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Patrik Edblad

Compounding: How to Create Massive Change in Your Life

in Mental Models

Imagine that you’re given a choice right now.

You can get either $3 million in cash immediately, or a penny that doubles in value every day for the next 30 days.

Which option would you choose?

Most people would take the $3 million.

So, let’s say you do that, and I get the penny.

$3 Million vs. 1 Penny

At the outset, you’ll have every reason to be happy with your choice.

After one week of compounding, my penny is worth a meager 64 cents.

After two weeks, it’s at a modest $81.92.

And after three weeks, I’m still way behind you.

Sure, the penny has transformed into a respectable $10,485.76, but that’s still not much compared to your $3 million.

But then, a few days into the third week, something starts to happen.

The Magic of Compounding

On day 28, the penny has grown into a remarkable $1,342,177.28.

On day 29, I’m right behind you with $2,684,354.56.

And on day 30, I finally pull ahead as my stack of cash compounds into an astonishing $5,368,709.12.

The compounding penny illustrates something that our brains have a hard time to grasp intuitively:

Small Improvements Accumulate Into Massive Changes

And this is just as true in life as in finance. In his book, Atomic Habits, James Clear explains:

Here’s how the math works out: if you can get 1 percent better each day for one year, you’ll end up thirty-seven times better by the time you’re done. Conversely, if you get 1 percent worse each day for one year, you’ll decline nearly down to zero. What starts as a small win or a minor setback accumulates into something much more. Habits are the compound interest of self-improvement.

Whenever you make a choice, like ordering a salad instead of a hamburger, that single occasion won’t make much of a difference.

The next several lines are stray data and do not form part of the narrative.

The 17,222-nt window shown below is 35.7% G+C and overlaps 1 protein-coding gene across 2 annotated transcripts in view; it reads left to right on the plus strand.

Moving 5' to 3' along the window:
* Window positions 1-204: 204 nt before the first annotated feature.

But as you keep repeating the same decisions and actions over weeks, months, and years, they will compound into huge results.

  • If you hit the gym three times for a week, you won’t get any noticeable results (except maybe some soreness). But if you keep showing up just as often for a year, you’ll accumulate 150+ hours of exercise. That’s more than enough to have a significant effect on your health and fitness.
  • If you read one good book, that won’t make much of an impact on your thinking. But if you read one every month for a year, you’ll finish 12 titles. That will give equip your mind with plenty of new mental models to improve your thinking.
  • If you meditate a couple of times, it probably won’t create any lasting changes. But if you do it for 10 minutes each day for a year, you’ll have 60+ hours of meditation practice. And that will most likely have considerable positive effects on your health, well-being, and performance.

Tiny Improvements Are Immensely Powerful

So, instead of looking for big wins, start small.

Focus on consistency over intensity.

Allow compounding to work its magic and, over time, it will create remarkable outcomes.